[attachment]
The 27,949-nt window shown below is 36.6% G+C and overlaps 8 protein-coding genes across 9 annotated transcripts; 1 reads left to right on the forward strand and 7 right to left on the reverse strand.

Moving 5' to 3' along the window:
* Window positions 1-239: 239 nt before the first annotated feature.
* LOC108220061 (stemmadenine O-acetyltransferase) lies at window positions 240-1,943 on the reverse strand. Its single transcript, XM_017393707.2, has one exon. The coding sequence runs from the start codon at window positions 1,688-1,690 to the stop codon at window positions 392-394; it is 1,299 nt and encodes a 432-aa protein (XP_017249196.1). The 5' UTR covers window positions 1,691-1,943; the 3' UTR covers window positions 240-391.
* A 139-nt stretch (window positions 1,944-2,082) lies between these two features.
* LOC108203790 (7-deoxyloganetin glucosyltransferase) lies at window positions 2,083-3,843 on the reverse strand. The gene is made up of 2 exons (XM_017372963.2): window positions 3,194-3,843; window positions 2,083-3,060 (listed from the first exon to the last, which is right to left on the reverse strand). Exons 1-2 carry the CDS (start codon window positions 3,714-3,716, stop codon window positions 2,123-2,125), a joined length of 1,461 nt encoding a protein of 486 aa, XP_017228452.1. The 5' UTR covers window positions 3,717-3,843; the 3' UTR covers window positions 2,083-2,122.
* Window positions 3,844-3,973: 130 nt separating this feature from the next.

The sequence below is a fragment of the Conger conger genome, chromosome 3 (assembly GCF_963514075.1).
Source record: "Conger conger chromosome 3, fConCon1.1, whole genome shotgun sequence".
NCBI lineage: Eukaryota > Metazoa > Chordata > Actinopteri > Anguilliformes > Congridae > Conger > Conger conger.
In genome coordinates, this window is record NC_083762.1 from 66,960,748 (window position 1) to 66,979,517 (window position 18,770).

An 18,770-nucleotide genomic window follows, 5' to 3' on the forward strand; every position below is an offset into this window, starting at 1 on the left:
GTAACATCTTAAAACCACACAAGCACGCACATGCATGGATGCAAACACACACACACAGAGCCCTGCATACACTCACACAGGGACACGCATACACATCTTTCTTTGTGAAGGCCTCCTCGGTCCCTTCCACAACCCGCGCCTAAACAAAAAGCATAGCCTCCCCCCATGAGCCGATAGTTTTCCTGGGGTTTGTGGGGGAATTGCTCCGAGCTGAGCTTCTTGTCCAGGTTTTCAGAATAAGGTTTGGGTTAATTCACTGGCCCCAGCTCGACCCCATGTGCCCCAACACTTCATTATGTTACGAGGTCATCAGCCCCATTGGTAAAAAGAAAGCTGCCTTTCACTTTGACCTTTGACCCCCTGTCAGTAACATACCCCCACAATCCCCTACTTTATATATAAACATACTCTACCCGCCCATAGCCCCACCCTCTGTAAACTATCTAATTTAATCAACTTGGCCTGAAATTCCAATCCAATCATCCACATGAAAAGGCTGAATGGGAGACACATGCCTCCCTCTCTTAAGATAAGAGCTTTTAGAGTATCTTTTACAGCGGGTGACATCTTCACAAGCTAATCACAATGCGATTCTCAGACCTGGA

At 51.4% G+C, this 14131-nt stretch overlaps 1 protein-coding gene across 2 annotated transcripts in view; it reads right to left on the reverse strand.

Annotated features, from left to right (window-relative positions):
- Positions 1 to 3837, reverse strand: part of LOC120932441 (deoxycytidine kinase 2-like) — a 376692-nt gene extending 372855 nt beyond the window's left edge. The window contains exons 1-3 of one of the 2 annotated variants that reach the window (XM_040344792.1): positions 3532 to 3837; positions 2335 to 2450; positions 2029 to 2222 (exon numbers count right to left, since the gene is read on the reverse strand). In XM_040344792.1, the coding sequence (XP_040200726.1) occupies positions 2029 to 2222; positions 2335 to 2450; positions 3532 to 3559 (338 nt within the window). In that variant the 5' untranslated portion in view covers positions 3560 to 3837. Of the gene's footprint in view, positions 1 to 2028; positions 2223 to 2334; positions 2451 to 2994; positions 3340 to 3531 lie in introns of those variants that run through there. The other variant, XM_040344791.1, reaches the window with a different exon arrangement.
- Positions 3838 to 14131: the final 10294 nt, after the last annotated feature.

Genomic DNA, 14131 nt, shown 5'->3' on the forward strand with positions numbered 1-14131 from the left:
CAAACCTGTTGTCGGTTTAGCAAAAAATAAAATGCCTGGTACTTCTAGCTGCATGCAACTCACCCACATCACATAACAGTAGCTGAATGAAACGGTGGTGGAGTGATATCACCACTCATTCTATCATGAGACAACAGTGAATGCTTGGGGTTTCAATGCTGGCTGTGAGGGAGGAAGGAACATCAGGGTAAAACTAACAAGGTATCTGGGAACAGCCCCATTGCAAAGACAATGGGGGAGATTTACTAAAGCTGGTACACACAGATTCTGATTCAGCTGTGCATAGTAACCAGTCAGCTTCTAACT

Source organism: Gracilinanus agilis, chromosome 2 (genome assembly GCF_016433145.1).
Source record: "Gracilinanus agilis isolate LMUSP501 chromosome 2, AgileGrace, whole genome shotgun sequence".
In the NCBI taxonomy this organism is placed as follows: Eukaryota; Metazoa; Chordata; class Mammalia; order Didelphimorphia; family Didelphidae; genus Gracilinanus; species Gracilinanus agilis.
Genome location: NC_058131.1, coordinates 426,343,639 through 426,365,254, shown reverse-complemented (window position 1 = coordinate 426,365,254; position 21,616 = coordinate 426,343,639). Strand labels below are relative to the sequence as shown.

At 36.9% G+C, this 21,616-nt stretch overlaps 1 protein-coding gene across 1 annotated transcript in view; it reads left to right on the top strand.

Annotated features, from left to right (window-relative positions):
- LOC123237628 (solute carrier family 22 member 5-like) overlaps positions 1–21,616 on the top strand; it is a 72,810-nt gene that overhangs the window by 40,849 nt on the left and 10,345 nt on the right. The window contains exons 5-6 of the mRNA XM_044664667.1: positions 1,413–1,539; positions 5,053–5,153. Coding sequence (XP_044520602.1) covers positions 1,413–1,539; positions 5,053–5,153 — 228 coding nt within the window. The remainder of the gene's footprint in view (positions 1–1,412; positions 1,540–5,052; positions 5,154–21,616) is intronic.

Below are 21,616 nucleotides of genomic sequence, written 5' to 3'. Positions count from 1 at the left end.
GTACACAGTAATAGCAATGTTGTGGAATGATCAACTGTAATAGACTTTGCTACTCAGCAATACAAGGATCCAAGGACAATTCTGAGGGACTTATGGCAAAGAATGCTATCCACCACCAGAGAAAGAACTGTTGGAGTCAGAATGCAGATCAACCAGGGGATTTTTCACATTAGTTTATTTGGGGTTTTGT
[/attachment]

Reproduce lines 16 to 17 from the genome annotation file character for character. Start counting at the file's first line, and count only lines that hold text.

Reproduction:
- Positions 1 to 3837, reverse strand: part of LOC120932441 (deoxycytidine kinase 2-like) — a 376692-nt gene extending 372855 nt beyond the window's left edge. The window contains exons 1-3 of one of the 2 annotated variants that reach the window (XM_040344792.1): positions 3532 to 3837; positions 2335 to 2450; positions 2029 to 2222 (exon numbers count right to left, since the gene is read on the reverse strand). In XM_040344792.1, the coding sequence (XP_040200726.1) occupies positions 2029 to 2222; positions 2335 to 2450; positions 3532 to 3559 (338 nt within the window). In that variant the 5' untranslated portion in view covers positions 3560 to 3837. Of the gene's footprint in view, positions 1 to 2028; positions 2223 to 2334; positions 2451 to 2994; positions 3340 to 3531 lie in introns of those variants that run through there. The other variant, XM_040344791.1, reaches the window with a different exon arrangement.
- Positions 3838 to 14131: the final 10294 nt, after the last annotated feature.